Theoretical indications further indicate that the periodicy P of ridges 105 A-F is approximately equal to the width W of ridge 101, i.e., P-W. This has the important consequence that none of the grating ridges 105 A-F on either side of the main guiding ridge 101 can support a low leakage wave. Thus, there are no problems associated with mode conversion into the neighboring channels. A second important point to note is that the smallest critical dimension is well within the current fabrication capabilities of the art and, thus, the resolution required is substantially easier to achieve than an interdigital transducer designed for the same frequency range. Moreover, there will be no critical tolerances on the ridge-to-valley width.

The topographic guide 101 of FIG. 1 offers the advantage of being made of a single material 109. This is particularly important at the higher operating frequencies because of the difficulty of finding two compatible, low-loss materials.

FIG. 2 shows a thin film grating guide for use with acoustic surface waves, where the gratings are provided by a deposited film which mass-loads the surface. Longitudinal regions or deposited layers 201 and 202 define the waveguide region 203 wherein acoustic surface waves propagate. Deposited layers 204 A-D function as periodic discontinuities in a similar manner as described for the topographic grating guide of FIG. 1. In principal. deposited layers 201, 202 and 204 A-D could have faster or slower shear velocity characteristics than substrate 205. The slower shear velocity characteristic is preferred, since deposited layers 201, 202 and 204 A-D are bound to perturb the velocity of the waves somewhat, in the direction of the velocity of deposited layers 201, 202 and 204 A-D. Thus, a fast film would bring the guide velocity closer to the shear velocity of substrate 205, making bulk reactions at bends and discontinuities hard to avoid. While deposited layers 201, 202 and 204 A-D with slow velocity characteristics act as guides, the guide velocity will be far removed from that of the main guide 203, which is very close to the Rayleigh velocity of substrate 205. Thus, cross-coupling problems are unlikely to be serious.

A slow-on-fast guiding structure in which deposited layers 201,202 and 204 A-D have a slower velocity characteristic than substrate 205, may be achieved with such materials as gold stripe for longitudinal regions 201, 202 and 204 A-D and fused silica for substrate 205. To achieve the opposite situation of a faston slow" guiding structure, an aluminum film for longitudinal regions 201, 202 and 204 A-D and T-40 delayline glass for substrate 205 may be used. If a strongly piezoelectric substrate is used, it is possible to realize a grating which relies soley on the reflections occasioned by shorting out the piezo field. Guides are then possible using very thin metallic films, so thin that the acoustirloss is quite negligible, even at microwave frequencies. A large number of strips would be required, perhaps of the order of 50 on either side of the guiding region 203. As a result, the guidance would be effective over a narrow frequency range only; however, as noted above, this narrow band of operation is not associated with high dispersion in the operating band. Further, resorting to more complicated gratings, it is possible to broad-band the device by tapering the periodicy.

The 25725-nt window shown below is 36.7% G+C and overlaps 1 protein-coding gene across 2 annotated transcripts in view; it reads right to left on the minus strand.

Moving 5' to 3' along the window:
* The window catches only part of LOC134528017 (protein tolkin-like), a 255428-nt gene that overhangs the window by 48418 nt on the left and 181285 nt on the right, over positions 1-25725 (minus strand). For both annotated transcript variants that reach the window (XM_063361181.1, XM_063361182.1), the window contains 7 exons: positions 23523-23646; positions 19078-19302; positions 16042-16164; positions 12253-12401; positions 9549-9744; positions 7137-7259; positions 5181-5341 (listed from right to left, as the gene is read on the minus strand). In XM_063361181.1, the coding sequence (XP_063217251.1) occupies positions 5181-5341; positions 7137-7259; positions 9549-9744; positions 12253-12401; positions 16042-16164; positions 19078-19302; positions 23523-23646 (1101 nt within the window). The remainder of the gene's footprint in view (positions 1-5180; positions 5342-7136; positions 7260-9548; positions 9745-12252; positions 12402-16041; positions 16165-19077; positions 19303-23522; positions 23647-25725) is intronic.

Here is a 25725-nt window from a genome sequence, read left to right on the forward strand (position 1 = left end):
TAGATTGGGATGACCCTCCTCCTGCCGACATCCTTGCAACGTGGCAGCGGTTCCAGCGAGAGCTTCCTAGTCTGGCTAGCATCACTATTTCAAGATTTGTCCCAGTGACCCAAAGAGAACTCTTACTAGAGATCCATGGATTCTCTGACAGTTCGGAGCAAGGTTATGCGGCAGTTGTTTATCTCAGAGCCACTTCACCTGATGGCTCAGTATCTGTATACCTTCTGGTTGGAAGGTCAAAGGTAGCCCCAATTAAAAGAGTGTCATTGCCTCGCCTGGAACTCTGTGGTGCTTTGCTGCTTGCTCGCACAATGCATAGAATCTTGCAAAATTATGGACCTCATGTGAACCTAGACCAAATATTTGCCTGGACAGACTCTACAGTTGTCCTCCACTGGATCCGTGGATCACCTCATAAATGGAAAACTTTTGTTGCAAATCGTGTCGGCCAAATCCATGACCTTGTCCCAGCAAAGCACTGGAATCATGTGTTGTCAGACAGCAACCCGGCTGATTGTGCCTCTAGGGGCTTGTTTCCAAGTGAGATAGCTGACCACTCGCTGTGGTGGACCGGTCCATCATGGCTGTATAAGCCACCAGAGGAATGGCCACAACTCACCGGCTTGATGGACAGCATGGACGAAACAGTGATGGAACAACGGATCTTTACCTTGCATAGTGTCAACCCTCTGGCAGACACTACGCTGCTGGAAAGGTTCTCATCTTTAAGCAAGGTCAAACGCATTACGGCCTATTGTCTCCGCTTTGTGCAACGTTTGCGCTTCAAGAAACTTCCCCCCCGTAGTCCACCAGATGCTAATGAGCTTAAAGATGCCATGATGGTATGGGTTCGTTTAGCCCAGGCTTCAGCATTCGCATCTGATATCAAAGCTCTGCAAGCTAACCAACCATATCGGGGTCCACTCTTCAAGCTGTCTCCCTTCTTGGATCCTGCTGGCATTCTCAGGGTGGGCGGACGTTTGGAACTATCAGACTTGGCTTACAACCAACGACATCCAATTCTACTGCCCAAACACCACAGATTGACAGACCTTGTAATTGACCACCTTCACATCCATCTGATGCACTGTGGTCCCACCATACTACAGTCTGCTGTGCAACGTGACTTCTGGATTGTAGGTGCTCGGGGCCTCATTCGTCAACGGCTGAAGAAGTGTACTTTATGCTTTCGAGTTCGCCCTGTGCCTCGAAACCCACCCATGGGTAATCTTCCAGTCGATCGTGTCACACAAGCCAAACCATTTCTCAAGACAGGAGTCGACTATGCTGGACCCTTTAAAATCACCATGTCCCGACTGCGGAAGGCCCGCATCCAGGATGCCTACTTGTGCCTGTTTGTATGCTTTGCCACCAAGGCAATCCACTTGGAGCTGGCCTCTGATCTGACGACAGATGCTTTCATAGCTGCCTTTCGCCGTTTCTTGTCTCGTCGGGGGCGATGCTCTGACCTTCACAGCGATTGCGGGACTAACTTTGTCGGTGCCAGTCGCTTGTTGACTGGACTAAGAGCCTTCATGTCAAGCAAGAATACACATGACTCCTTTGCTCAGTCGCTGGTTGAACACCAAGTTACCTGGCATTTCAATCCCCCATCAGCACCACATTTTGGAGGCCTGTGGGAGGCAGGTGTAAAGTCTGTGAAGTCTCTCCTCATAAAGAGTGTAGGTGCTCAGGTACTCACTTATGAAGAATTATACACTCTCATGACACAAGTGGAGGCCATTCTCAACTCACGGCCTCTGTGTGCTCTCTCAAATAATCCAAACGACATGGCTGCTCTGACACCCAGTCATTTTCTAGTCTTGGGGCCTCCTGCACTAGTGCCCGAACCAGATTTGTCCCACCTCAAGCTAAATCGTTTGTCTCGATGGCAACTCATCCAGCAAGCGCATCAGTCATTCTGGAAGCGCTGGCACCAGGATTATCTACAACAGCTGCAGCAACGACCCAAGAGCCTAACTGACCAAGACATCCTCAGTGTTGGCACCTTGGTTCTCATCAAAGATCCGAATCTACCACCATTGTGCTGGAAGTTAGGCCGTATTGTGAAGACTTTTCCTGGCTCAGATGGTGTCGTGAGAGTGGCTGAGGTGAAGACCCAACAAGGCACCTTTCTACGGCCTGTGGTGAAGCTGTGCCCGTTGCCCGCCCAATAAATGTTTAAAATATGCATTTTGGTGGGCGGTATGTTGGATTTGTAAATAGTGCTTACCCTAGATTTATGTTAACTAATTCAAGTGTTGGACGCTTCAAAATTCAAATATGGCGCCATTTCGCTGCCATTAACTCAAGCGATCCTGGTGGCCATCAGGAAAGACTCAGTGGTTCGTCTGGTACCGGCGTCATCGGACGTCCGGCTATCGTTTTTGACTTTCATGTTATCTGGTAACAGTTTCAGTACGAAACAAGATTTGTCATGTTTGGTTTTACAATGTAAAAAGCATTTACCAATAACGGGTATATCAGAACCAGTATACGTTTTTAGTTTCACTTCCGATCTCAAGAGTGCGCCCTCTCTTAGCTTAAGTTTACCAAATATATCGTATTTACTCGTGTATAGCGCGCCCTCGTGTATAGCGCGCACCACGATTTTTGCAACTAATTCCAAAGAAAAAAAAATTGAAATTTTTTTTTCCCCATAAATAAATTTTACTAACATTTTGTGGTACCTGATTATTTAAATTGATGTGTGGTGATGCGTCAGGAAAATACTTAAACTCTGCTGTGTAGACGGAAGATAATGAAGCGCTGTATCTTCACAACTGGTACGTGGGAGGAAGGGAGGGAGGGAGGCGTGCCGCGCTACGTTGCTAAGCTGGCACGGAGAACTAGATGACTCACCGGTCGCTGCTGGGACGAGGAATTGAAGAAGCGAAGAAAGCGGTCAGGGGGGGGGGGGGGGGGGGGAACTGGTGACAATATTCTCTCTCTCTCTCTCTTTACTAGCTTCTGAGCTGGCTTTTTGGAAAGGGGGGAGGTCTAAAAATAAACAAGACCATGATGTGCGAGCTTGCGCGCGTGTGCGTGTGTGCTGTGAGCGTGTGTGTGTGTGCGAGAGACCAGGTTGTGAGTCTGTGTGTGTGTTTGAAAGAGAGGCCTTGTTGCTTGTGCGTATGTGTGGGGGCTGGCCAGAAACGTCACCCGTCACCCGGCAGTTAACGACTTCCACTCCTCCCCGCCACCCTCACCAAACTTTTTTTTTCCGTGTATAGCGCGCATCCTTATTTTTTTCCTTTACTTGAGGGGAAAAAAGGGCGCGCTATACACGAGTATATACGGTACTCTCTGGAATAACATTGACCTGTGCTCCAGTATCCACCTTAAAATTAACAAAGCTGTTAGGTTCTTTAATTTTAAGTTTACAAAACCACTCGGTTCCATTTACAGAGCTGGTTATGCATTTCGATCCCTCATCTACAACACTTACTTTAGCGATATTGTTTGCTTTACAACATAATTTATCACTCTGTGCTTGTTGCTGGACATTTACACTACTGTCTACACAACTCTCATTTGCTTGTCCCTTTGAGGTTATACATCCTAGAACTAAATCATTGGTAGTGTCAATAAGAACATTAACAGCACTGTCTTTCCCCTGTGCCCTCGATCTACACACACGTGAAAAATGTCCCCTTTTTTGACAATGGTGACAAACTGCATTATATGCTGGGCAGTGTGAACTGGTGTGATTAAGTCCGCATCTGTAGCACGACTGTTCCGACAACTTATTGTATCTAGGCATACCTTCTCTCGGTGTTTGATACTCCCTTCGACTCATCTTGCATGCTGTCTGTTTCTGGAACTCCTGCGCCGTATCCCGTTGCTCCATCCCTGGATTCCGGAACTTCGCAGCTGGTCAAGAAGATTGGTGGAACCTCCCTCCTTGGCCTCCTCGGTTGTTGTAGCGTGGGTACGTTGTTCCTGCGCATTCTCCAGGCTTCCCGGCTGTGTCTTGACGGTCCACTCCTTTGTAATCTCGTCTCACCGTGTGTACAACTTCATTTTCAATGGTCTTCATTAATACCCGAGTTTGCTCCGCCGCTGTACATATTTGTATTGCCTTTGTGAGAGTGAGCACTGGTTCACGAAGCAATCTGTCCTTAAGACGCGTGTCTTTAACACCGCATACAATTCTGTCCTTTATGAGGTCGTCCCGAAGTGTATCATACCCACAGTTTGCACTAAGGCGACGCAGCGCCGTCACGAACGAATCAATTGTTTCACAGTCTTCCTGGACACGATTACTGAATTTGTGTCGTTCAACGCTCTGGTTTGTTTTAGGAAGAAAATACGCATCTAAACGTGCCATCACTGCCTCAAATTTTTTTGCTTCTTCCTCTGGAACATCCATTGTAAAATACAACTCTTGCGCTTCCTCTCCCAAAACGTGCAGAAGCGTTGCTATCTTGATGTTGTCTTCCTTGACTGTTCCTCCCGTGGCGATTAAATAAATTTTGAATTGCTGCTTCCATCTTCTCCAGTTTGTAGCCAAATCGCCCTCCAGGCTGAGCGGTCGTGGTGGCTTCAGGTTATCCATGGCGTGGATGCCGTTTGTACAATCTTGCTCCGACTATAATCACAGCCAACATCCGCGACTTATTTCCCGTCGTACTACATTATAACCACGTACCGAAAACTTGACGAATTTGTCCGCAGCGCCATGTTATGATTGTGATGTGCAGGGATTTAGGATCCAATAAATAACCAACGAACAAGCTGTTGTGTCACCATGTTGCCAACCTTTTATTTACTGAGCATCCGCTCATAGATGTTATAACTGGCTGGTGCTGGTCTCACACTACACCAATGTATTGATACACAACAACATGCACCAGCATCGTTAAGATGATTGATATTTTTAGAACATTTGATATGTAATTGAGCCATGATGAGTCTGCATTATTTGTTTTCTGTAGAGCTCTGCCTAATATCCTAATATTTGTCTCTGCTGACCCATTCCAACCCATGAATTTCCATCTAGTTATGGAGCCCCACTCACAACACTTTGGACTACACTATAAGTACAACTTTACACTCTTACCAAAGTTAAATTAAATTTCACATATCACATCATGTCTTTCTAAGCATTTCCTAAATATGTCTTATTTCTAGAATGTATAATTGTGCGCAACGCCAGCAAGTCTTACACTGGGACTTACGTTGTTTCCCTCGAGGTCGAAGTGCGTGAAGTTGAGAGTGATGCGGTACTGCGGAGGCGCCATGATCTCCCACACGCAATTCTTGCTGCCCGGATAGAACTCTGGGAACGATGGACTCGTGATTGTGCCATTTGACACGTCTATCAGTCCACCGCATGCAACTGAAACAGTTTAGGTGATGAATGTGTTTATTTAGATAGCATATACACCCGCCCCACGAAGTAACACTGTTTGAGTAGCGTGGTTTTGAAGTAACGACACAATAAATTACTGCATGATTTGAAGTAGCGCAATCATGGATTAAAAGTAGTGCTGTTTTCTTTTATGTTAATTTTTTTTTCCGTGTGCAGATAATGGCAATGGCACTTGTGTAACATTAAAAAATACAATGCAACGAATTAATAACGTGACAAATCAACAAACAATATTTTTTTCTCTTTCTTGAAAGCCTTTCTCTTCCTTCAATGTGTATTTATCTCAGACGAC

FIG. 3 shows a doped grating for guiding acoustic surface waves. It is well known that acoustic velocity in a semiconductor is dependent upon the doping density.

For example. in germanium it is possible to obtain a change reduction of the shear velocity of 3 percent by doping. This velocity reduction could serve as a waveguide channel. These velocity reductions which can be obtained, through sizable, are less than preferred for a robust guiding system. Moreover, although it is known that some semiconductor materials, notably silica, have a relatively low acoustic loss, this applies only to the pure material. The losses in the doped material appear to be substantially higher.

For these reasons a grating guide as shown in FIG. 3 offers a number of significant advantages. First, smaller doping densities are sufficient. and secondly, most of the energy is propagating in the undoped region. The acoustic losses can, therefore, be expected to be substantially smaller. Finally, the width of the channel is substantially larger than would be required in a single channel guide.